The Orpheum was renamed the Granada Theater in the mid-1920’s. It was completely redecorated and remodeled but remained in the same building. The main floor seated 600 and the balcony held another 75 on each side.

The name Granada came from the Spanish motif of the decorations. There was a sunken garden between the two sides of the balcony. The projection booth was at the rear of the balcony.

After Jack Plant left the corporation, it was operated by Percy Long, who managed both theaters. This theater was a first run theater, so the price of admission was higher than the Isis. The price was 25 cents. The Granada held a weekly drawing which china was given away. Most evenings there were two showings. Between the two showings the lights would be turned on and Mr. Long went up on the stage with a wire basket which held the ticket stubs for the evening. Someone from the audience would be invited to the stage to draw out the winning stub. The holder of the other half would win the dishes.

In 1939, Mr. Long took over management of the Pioneer theaters in Jefferson, Iowa, and later the theaters in Perry, Iowa. At that time, Art Downard took over manage of the Webster and Isis Theaters.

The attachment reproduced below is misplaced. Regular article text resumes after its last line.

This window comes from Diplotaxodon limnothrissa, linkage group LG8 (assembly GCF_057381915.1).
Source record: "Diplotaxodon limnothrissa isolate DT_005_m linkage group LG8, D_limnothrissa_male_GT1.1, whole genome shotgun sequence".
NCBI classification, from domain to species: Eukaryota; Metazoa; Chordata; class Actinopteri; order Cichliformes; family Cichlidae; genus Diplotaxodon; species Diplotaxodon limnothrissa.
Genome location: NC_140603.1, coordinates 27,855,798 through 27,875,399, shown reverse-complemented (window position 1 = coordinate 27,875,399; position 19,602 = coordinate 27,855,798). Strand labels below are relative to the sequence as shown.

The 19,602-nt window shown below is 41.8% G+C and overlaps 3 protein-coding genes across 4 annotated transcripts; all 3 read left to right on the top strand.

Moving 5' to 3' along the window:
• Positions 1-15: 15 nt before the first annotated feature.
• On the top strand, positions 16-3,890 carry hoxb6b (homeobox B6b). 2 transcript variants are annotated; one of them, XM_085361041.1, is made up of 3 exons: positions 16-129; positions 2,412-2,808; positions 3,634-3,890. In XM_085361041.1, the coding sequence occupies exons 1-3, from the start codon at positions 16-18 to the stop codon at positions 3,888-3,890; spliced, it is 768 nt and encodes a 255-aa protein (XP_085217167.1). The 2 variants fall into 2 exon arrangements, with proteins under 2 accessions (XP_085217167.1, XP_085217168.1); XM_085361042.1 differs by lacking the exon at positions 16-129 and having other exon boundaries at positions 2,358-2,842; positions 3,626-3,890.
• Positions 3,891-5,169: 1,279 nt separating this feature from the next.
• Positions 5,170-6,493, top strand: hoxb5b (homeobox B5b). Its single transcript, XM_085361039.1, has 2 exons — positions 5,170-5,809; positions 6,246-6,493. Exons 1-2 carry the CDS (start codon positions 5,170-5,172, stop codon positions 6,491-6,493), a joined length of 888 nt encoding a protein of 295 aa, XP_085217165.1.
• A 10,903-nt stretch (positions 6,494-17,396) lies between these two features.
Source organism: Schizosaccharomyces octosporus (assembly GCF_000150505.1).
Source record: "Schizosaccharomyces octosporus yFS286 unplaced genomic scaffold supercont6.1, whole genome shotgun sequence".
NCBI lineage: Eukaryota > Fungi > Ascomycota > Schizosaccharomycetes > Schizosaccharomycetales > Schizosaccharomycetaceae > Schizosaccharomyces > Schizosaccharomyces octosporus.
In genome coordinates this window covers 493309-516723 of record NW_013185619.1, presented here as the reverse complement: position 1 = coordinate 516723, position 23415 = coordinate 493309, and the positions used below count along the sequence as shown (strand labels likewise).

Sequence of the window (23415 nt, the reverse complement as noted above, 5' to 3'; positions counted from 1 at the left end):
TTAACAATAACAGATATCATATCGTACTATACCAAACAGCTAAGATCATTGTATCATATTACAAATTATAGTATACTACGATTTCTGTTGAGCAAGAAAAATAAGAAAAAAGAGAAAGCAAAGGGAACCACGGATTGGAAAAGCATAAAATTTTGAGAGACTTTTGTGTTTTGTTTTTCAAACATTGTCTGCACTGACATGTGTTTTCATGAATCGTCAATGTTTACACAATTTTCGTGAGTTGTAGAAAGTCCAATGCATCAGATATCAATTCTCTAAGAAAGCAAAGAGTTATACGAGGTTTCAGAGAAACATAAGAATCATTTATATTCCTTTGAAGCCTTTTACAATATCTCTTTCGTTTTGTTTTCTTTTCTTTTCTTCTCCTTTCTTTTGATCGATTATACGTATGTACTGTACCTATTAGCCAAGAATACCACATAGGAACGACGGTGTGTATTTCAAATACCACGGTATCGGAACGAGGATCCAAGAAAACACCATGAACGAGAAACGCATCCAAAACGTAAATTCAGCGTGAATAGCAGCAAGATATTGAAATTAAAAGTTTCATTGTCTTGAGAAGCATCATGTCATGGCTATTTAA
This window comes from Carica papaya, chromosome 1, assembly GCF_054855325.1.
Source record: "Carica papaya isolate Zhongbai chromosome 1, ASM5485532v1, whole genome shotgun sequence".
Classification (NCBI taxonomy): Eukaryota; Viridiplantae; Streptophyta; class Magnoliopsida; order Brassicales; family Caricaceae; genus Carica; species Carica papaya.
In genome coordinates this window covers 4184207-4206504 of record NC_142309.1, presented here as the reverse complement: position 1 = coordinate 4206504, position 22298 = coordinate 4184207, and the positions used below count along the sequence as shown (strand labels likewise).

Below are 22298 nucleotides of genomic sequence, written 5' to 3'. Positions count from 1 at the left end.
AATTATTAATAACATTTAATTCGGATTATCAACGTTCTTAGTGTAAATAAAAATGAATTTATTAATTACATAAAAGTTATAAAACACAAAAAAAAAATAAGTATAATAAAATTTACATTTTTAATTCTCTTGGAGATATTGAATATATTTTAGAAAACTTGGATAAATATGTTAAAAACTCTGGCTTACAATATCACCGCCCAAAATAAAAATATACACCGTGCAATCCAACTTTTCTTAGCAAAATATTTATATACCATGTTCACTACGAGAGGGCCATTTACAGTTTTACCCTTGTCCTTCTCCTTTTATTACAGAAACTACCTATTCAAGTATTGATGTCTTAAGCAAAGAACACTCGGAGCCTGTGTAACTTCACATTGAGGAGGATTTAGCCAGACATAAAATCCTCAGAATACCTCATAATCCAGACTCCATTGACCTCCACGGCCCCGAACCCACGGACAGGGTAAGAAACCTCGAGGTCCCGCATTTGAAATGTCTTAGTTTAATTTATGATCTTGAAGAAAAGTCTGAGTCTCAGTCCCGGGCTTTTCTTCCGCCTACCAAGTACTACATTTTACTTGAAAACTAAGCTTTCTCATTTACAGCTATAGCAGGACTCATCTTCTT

During the war, Downard went into the service. Mr. Long returned to Webster City to resume management of the Isis and Webster Theaters. After World War II, Downard returned to Webster City. Since Long was the manager of the Webster City theaters, Downard accepted an assignment from the management of Pioneer theaters in Cherokee for a few years. Mr. Long left the theater management business in about 1949 to take over the job as Secretary of the Chamber of Commerce. He was one of three men to develop the name, “Webster City, Main Street USA”. At this time, Downard returned to Webster City to once again take over the management of the Webster City theaters.